Is a deadly strain of flu on its way to the U.S.?

It’s “All Hallows’ Eve” — the night to watch scary movies and greet witches and goblins at your front door.

But there’s something really frightening going on right now. Something that makes Alfred Hitchcock’s thriller The Birds sound like a children’s story.

And it’s not on your TV, but it could be right in your kitchen.

It all has to do with the H7N9 “bird flu” that I told you about just a couple of months ago. That epidemic has now hit close to 1,600 people. And it’s killed over 40 percent of those infected.

They’re all in China — for now. But that could change at the drop of a hat.

Because if there’s anything we dont need in the U.S., it’s chicken coming out China.

Yet, that’s exactly what’s headed to America — and the only way to steer clear of it is to know exactly where the chicken you eat is coming from.


Playing chicken with a deadly virus

This year’s H7N9 outbreak is the worst one China has seen in quite a while.

To make the whole scenario even more frightening, this flu has already made a giant leap, infecting a “handful” of people who didn’t catch it from chickens… but from other people.

That “morphing” of this virus is what could turn it into a pandemic — making it a killer the likes of which we haven’t seen in nearly a century.

Now, traveling to China carries some risks — and the CDC has warned visitors to that country not to “touch birds, alive or dead” or eat poultry if it’s not “fully cooked.”

But it’s not people traveling to China and bringing the H7N9 flu virus back with them that you have to worry about. After all, how many of us actually know anyone who’s ever been to China?

No, your real concern should be the chickens that are flocking back to the States from the Far East.

I know, it sounds like some kind of a joke — but as the H7N9 flu has started gaining strength and infecting more people, it no longer sounds so funny.

You see, as part of a deal having to do with exporting American beef to China, chickens are raised and slaughtered in the U.S. and then shipped off to China — right into the epicenter of this frightening flu. That’s where they are processed and cooked, and then they’re sent back.

It’s simply too unbelievable to comprehend.

To top it off, the so-called safety of this entire operation depends on several things that we have no control over.

For instance, just how clean are the facilities where our traveling chickens are being processed? That’s impossible to say, but from what we already know, it doesn’t sound too good.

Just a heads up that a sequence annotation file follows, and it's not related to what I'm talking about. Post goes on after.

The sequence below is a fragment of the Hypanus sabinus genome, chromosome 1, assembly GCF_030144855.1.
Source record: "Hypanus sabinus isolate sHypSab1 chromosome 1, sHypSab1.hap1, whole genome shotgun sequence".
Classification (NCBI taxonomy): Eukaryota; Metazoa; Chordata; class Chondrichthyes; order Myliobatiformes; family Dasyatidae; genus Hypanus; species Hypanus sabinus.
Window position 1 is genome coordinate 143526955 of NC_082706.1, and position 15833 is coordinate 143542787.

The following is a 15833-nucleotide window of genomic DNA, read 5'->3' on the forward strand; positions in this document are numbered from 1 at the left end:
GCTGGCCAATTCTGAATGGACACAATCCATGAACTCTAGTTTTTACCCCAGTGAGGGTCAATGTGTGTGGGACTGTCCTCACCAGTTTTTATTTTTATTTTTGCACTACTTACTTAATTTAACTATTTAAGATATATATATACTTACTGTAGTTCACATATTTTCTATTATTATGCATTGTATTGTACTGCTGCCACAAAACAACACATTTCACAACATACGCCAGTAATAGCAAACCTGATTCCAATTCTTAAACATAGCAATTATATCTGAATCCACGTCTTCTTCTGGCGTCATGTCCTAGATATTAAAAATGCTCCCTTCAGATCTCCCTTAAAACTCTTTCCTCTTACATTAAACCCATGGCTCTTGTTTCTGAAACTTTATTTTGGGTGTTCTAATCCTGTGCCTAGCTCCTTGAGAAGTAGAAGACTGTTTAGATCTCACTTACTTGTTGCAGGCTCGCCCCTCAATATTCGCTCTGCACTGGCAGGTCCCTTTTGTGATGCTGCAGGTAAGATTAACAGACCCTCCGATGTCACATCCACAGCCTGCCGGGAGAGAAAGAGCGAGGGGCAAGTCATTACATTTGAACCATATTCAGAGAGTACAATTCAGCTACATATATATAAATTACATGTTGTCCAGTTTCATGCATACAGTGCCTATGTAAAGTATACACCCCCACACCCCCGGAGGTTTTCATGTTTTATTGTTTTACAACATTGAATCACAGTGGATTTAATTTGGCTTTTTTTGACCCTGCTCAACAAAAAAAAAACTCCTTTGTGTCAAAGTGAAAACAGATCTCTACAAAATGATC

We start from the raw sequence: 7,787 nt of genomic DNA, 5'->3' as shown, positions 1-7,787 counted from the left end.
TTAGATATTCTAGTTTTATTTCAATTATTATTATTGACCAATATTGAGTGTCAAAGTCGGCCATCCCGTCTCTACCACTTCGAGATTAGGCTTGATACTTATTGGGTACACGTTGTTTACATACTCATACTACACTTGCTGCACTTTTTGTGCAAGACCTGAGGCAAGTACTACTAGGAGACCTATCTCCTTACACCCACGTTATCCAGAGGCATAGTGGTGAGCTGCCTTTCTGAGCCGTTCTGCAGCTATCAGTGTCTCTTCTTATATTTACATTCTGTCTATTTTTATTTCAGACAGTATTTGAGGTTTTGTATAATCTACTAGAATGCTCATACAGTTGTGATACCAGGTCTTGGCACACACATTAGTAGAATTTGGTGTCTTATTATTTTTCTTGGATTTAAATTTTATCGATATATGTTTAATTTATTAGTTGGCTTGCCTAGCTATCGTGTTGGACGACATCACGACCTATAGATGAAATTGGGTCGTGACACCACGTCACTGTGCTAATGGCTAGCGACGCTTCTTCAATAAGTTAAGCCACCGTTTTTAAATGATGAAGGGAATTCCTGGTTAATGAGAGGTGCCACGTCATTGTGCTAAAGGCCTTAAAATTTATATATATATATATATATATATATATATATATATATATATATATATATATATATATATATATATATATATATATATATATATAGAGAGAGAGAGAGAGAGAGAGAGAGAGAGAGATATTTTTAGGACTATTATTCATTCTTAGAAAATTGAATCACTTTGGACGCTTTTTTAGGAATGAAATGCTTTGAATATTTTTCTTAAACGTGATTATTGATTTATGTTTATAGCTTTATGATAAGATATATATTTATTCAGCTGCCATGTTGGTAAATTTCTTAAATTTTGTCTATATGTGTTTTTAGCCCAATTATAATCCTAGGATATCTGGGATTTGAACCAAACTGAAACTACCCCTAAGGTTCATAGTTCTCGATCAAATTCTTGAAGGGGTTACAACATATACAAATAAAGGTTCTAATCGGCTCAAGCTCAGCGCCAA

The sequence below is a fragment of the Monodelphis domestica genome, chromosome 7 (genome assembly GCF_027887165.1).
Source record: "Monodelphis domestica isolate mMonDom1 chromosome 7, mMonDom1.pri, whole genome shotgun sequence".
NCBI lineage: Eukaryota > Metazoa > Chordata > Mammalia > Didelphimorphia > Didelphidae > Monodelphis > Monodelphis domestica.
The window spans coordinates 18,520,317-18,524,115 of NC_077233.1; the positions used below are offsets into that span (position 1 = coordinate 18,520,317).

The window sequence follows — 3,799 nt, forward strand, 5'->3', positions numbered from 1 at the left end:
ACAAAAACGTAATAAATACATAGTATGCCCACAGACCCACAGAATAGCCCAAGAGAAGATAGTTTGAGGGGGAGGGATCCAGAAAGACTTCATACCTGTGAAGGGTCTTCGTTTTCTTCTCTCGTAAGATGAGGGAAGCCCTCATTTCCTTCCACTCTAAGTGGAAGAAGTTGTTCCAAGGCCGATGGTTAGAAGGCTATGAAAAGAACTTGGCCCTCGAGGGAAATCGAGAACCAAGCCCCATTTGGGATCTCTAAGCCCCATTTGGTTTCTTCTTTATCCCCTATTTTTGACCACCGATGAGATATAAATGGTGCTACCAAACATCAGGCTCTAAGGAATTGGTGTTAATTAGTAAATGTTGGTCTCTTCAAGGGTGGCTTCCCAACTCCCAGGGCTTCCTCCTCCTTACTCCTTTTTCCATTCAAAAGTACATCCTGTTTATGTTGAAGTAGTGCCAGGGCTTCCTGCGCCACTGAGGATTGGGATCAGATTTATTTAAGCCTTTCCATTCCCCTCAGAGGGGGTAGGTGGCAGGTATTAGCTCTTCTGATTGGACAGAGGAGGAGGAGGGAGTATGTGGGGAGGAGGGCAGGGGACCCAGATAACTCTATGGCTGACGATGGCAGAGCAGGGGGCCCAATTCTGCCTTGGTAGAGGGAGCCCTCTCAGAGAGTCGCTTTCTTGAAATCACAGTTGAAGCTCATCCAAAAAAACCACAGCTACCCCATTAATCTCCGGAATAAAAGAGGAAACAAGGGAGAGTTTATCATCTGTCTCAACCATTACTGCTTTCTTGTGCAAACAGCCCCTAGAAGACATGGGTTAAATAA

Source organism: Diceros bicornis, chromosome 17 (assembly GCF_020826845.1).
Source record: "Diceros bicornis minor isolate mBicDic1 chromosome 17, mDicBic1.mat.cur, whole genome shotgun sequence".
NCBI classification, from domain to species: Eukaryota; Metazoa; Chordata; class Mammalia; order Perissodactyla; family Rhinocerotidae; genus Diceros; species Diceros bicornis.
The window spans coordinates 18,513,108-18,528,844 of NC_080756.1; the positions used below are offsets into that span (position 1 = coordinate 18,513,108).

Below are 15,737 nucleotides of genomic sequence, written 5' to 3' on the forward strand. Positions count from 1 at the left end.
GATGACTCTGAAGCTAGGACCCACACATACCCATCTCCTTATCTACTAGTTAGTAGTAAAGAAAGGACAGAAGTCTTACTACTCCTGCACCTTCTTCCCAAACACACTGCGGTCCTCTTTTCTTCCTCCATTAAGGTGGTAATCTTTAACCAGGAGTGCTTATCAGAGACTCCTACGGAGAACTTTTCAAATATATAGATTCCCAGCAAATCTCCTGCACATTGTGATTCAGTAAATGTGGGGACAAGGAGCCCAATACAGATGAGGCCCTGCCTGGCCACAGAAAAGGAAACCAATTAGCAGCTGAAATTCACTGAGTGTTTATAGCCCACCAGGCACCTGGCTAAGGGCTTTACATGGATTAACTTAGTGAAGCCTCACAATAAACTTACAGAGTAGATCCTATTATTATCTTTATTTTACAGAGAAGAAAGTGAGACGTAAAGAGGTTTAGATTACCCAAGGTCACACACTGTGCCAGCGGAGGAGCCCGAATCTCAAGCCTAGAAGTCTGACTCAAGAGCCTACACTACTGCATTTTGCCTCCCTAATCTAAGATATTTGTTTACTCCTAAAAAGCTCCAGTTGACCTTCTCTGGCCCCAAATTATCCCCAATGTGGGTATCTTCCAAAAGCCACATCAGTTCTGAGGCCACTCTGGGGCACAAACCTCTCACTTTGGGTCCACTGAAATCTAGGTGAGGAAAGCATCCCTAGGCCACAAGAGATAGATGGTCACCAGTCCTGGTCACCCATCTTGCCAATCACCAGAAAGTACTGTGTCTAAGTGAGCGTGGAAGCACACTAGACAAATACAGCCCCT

Last year, the USDA picked four (out of who knows how many) Chinese poultry processors to conduct a “review” of their facilities. Here’s some of what those inspectors found:

  • In one facility, a “powdery residue” was observed on the surfaces of “several structures” in a processing room.
  • In another, the entire “step in the process” when cooked chickens are placed on trays, was not included in any “hazard analysis” leading USDA inspectors to say that could “compromise the safety of the products.”
  • In yet another, USDA officials noted “flaking paint and corrosion” on storage boxes lining the wall where “cooked product is sliced.” They also observed door frames that were falling apart in “production areas,” and some had “accumulated organic residue” on them.

Despite those findings, however, the USDA gave these facilities a “clean audit report.”

And if you think China, the world’s second largest poultry producer (after the U.S.), is going to be happy just cooking our chickens and sending them back, it’s not. Not by a long shot.

That’s why another plan, hidden in a proposed rule put out last year, will allow China to export chickens, ducks, and turkey hatched and bred in that country to the U.S.

Talk about going on a “wing and a prayer”!

And get this — we don’t know where these chickens are going to be sold or even what brand name they’ll be sold under (the first ones actually arrived in the U.S. this summer)!

You might think that accidentally getting some Chinese chicken in your grocery cart is no big deal if you and your family have gotten the flu shot this year, but that won’t give you any protection. There is no vaccine for this killer.

It’s obvious we’re playing chicken with a deadly virus that, once unleashed in the U.S., could spread like wildfire. Staying safe may all boil down to what precautions we take right now.

And the only way to protect ourselves and our families is to do this: Stay far away from any chicken that doesn’t clearly state it’s both raised and processed in the U.S.

That could limit your choices to U.S. organic-certified farms (which is a better idea in any event).

“Is a dangerous bird flu on the horizon?” Amy Norton, October 19, 2017, HealthDay, consumer.healthday.com